• Irrespective of whether or not the company is managed and controlled from Hong Kong assessable profits are the proportion of income arising within Hong Kong (from the uplift of passengers and freight locally) to the proportion of worldwide income. Under a number of international aircraft double taxation agreements the government has agreed to include income arising abroad for taxation in Hong Kong where that income is exempted abroad under the agreement. Likewise profits meeting the conditions of the double taxation agreements are exempt from profits tax locally. The rate is 16% of assessable profits.
    • The sale of goods on consignment from Hong Kong on behalf of a non resident is subject to a tax of 1% of the turnover without any deductions unless the non resident can produce accounts to show that he would have paid less profit tax than consignment tax in which case a normal rate of tax will apply .The selling of goods on consignment is deemed to be the equivalent of creating a permanent establishment.
    • An entity whose business is to rent out a film, tape or sound recording for use in any cinema or television program pays a profit tax of 1.75% (or 17.5% on 10%) of the payment received with all related expenses being non tax deductible.

Hong Kong Calculation of Taxable Base

A number of factors including the territorial principle have created an extremely attractive fiscal regime exempting categories of income which in most other jurisdictions would normally be subject to a profits tax:

  • Dividend income received by a Hong Kong parent company from either a resident or foreign subsidiary is not deemed income in the holding company’s hands and is thus not subject to an assessment to profits tax.
  • There is no separate schedule of capital gains tax in Hong Kong. Nor does the territory follow the practice of other jurisdictions and tax capital gains as trading income which is subject to profits tax. However by way of exception a business whose activities is to trade in capital assets is assessed to profits tax on any profits made on the sales of those capital assets as if these gains were trading income. Likewise if the asset is deemed a revenue asset as opposed to a capital asset then any profits made on its disposal are deemed trading income and assessed to profits tax. The absence of capital gains tax (often together with other factors) has had a number of fiscal consequences:
    • Profits remitted to a Hong Kong parent which represent the profitable disposal of its shareholding in a resident or non resident subsidiary are not assessed to tax in the territory both because the gains are capital gains and because (in the case of a non resident company) income arising outside jurisdiction is exempt from tax under the principle of territoriality.
    • The profitable disposal by a Hong Kong entity of foreign real estate is not assessed to tax in the territory both because the gains are capital gains and because of the principle of territoriality. This includes a disposal effected by means of the Hong Kong entity selling 100% of the shares in a company whose sole asset is the foreign real estate.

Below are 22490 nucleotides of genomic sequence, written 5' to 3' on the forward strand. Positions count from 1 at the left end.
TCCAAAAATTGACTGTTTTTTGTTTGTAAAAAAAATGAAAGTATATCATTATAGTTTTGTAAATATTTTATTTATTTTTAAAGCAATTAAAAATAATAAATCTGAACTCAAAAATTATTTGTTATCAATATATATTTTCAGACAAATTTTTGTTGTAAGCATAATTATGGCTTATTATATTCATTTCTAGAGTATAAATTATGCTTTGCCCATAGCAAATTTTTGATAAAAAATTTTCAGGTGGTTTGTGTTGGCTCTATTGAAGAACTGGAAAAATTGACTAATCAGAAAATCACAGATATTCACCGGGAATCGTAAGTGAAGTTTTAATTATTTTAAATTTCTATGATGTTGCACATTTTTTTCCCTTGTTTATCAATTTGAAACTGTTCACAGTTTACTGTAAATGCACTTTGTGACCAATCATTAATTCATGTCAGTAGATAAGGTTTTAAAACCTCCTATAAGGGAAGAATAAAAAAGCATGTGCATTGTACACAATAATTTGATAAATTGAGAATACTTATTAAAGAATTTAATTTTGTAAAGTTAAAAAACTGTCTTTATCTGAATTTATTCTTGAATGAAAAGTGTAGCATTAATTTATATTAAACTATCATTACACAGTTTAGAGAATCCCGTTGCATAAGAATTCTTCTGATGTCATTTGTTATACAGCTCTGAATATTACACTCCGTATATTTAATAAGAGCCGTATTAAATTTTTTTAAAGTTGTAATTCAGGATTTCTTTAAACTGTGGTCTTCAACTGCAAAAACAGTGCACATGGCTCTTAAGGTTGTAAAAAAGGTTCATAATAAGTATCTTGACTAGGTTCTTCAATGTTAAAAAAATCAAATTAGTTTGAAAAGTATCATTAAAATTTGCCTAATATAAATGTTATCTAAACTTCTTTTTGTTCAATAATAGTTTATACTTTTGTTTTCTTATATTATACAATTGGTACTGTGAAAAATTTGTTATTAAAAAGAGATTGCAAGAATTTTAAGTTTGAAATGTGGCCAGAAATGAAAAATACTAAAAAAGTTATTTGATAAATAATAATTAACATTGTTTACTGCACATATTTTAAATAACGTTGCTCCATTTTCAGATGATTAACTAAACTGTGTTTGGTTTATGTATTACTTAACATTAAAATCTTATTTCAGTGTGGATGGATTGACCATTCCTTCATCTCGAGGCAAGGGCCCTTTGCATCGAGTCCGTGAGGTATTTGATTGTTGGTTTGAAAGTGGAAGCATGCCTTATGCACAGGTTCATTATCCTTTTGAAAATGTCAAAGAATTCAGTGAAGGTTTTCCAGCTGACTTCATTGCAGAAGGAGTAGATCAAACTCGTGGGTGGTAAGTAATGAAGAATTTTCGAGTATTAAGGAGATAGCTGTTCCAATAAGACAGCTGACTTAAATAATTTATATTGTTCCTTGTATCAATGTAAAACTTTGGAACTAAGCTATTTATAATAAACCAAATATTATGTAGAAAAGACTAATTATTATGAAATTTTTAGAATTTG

• Since currency gains and losses are considered to have a capital nature they are neither taxable profits nor deductible losses.
    • The transfer by a Hong Kong entity of capital assets to a foreign or resident subsidiary or branch at market value and at a profit is considered a capital gain and thus does not attract tax in Hong Kong (unless the assets are classified as revenue assets).
  • Rental income from foreign real estate is not assessable income in Hong Kong for profit tax purposes. (However depreciation & interest payments on loans made to finance the real estate tax are non deductible in the territory).
  • The profits and losses of the foreign branch or subsidiary of a Hong Kong company are neither taxable profits nor deductible losses in Hong Kong owing to the territoriality principle.
  • Interest income received by a resident or non resident business entity on deposits lodged with a financial institution are exempt from profits tax (By way of exception if the deposit was made by a “financial institution” then any interest received by the financial institution is deemed trading income for profits tax purposes and taxed accordingly).
  • The tax treatment of loan interest payments and receipts requires a special mention. 3 situations apply:
    • Loan interest repayments made by a Hong Kong borrower to a foreign lender are only tax deductible in Hong Kong if the foreign lender is a “financial institution”. If the foreign lender is not a financial institution but is the parent or subsidiary of the Hong Kong borrower the interest payments are not tax deductible in the territory unless the parent or subsidiary is a connected company and is subject to Hong Kong profits tax on the loan interest receipts.
    • Loan interest repayments received by a Hong Kong company on a loan made to a 3rd party are not taxable income in the hands of the Hong Kong lender if the loan was advanced to the borrower from a foreign jurisdiction such as Gibraltar. If the loan was advanced to the borrower from Hong Kong then the loan interest repayments are taxable in the territory.
    • A Hong Kong parent company which borrows money to set up a subsidiary or a branch in a foreign country cannot deduct the cost of the loan for profit tax purposes since the income earned by the borrower has a foreign source. Therefore the loan should always be sourced by the foreign subsidiary or the foreign branch in the foreign jurisdiction in which it will be tax deductible.
  • Owing to the principle of territoriality there is no controlled foreign company legislation under which the profits and capital gains of non resident subsidiaries can be taxed as if they were the profits of a resident parent company.(The converse applies in both the United States and the United Kingdom).